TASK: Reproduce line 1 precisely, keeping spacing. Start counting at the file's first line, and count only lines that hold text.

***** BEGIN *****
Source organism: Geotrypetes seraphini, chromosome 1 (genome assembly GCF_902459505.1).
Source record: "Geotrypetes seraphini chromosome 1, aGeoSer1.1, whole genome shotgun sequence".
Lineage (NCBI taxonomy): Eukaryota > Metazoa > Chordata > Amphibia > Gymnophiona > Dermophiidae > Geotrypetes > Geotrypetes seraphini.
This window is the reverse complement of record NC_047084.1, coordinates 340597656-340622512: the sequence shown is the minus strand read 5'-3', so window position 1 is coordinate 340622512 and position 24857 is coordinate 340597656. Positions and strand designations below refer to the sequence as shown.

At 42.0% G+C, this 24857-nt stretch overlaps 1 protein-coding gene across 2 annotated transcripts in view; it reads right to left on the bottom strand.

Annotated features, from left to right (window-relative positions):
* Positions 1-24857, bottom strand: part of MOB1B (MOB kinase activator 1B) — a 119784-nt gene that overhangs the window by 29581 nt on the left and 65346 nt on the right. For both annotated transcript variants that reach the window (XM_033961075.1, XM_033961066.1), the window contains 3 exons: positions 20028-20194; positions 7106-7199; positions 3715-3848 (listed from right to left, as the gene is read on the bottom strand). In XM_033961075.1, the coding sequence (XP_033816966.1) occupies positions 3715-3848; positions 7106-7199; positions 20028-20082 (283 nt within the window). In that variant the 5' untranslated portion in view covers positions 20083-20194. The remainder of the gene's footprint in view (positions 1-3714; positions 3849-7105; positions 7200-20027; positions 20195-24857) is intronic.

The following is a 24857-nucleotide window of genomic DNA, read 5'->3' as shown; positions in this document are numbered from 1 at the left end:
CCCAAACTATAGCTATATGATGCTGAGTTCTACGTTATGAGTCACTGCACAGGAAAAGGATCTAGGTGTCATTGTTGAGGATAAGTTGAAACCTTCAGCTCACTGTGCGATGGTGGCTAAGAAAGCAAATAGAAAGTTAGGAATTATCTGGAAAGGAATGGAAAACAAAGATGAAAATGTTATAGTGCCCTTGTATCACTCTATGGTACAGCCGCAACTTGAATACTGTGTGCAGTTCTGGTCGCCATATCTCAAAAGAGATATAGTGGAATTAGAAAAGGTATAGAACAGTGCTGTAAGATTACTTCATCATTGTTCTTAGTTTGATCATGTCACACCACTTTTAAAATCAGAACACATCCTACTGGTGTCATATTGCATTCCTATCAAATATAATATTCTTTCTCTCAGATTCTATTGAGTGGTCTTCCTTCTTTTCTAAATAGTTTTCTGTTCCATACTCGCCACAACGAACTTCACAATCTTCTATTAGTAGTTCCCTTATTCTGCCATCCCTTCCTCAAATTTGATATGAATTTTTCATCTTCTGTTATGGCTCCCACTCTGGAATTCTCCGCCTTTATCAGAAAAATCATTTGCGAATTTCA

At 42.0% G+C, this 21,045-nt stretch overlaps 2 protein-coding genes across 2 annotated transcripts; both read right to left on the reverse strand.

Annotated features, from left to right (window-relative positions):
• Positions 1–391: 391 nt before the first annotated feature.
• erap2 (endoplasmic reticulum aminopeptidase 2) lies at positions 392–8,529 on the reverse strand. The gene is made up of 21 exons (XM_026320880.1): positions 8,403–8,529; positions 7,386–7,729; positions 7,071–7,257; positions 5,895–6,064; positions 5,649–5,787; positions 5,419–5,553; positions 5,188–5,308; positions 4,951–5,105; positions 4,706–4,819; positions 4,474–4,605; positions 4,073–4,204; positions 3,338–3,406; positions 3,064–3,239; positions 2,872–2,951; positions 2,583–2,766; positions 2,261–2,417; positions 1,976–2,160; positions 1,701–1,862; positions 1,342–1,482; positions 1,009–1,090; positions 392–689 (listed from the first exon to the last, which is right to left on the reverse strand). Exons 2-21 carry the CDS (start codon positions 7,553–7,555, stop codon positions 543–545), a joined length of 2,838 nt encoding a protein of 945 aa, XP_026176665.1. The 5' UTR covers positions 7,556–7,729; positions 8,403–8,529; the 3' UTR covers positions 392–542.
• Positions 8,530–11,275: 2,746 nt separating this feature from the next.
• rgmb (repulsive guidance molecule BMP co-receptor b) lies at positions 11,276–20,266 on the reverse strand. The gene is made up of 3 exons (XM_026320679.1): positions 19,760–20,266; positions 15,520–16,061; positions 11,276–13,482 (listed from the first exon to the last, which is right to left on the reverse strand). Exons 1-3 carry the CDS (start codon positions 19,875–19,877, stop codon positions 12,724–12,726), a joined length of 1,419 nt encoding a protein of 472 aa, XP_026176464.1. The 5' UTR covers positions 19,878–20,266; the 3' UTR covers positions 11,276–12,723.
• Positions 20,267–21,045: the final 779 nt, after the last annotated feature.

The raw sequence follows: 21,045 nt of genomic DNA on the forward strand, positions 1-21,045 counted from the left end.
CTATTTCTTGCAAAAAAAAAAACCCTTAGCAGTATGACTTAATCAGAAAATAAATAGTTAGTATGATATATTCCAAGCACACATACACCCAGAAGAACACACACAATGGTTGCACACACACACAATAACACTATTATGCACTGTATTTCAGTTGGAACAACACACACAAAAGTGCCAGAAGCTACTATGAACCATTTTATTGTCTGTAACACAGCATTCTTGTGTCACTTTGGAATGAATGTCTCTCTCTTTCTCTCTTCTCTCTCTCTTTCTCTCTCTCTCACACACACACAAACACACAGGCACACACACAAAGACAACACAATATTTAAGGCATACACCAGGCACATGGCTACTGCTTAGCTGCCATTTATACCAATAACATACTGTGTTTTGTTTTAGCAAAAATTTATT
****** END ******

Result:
Source organism: Geotrypetes seraphini, chromosome 1 (genome assembly GCF_902459505.1).